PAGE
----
Practical Byzantine Fault Tolerance
Thus, the paper makes the following contributions:
It describes the first state-machine replication protocol that correctly survives Byzantine faults in asynchronous networks.
It describes a number of important optimizations that allow the algorithm to perform well so that it can be used in real systems.
It describes the implementation of a Byzantine-fault- tolerant distributed file system.
It provides experimental results that quantify the cost of the replication technique.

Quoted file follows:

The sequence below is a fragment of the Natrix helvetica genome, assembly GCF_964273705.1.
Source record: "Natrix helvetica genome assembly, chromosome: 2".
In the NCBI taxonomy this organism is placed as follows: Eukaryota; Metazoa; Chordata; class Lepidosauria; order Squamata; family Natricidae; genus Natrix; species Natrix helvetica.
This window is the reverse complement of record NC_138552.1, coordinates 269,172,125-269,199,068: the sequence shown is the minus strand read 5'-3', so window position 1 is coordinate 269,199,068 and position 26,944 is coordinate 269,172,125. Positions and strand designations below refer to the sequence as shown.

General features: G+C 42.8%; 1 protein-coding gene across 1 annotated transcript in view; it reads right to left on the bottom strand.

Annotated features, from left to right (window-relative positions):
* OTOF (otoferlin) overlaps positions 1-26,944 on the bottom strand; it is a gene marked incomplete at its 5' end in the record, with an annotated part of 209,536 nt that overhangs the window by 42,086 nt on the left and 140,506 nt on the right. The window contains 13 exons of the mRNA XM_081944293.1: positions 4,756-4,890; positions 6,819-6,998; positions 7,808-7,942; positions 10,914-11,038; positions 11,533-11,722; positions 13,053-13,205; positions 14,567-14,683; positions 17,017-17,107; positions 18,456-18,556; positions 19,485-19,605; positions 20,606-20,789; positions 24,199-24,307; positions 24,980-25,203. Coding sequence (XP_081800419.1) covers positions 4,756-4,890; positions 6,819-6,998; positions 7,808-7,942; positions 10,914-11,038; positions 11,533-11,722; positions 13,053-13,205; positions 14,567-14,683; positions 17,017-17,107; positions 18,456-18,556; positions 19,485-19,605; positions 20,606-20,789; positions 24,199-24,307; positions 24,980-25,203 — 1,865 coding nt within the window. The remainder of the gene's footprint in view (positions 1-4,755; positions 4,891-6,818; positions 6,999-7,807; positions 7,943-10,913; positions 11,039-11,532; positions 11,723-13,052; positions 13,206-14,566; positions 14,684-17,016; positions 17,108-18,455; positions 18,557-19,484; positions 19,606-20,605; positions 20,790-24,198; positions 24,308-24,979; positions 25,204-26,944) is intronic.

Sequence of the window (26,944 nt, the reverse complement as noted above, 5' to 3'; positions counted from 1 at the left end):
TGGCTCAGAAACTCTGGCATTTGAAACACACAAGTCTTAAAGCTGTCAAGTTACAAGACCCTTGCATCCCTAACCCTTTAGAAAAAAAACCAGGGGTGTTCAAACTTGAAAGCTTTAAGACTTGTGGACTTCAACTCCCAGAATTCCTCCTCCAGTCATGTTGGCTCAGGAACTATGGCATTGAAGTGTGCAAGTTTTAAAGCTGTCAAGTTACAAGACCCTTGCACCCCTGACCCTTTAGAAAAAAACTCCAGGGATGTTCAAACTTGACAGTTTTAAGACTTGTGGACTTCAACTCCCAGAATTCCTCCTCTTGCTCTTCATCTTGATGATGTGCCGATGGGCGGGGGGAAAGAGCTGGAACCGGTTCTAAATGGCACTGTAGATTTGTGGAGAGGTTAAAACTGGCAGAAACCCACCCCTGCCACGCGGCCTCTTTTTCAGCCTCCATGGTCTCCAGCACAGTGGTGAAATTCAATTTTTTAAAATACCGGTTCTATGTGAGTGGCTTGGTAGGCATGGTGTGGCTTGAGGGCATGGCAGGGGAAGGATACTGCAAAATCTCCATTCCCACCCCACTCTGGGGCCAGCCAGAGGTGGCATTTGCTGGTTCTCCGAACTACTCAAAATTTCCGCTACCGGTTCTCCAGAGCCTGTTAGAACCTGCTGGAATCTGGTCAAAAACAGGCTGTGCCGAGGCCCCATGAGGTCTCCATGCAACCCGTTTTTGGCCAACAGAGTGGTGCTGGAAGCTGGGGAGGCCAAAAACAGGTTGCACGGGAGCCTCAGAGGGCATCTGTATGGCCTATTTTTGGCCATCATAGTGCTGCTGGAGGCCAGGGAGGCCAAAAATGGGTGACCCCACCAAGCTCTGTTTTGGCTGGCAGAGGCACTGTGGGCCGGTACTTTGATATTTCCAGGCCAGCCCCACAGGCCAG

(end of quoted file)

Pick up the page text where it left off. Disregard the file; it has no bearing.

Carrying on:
We use a Byzantine failure model, i.e., faulty nodes may behave arbitrarily, subject only to the restriction mentioned below. We assume independent node failures. For this assumption to be true in the presence of malicious attacks, some steps need to be taken, e.g., each node should run different implementations of the service code and operating system and should have a different root password and a different administrator. It is possible to obtain different implementations from the same code base and for low degrees of replication one can buy operating systems from different vendors. N-version programming, i.e., different teams of programmers produce different implementations, is another option for some services.
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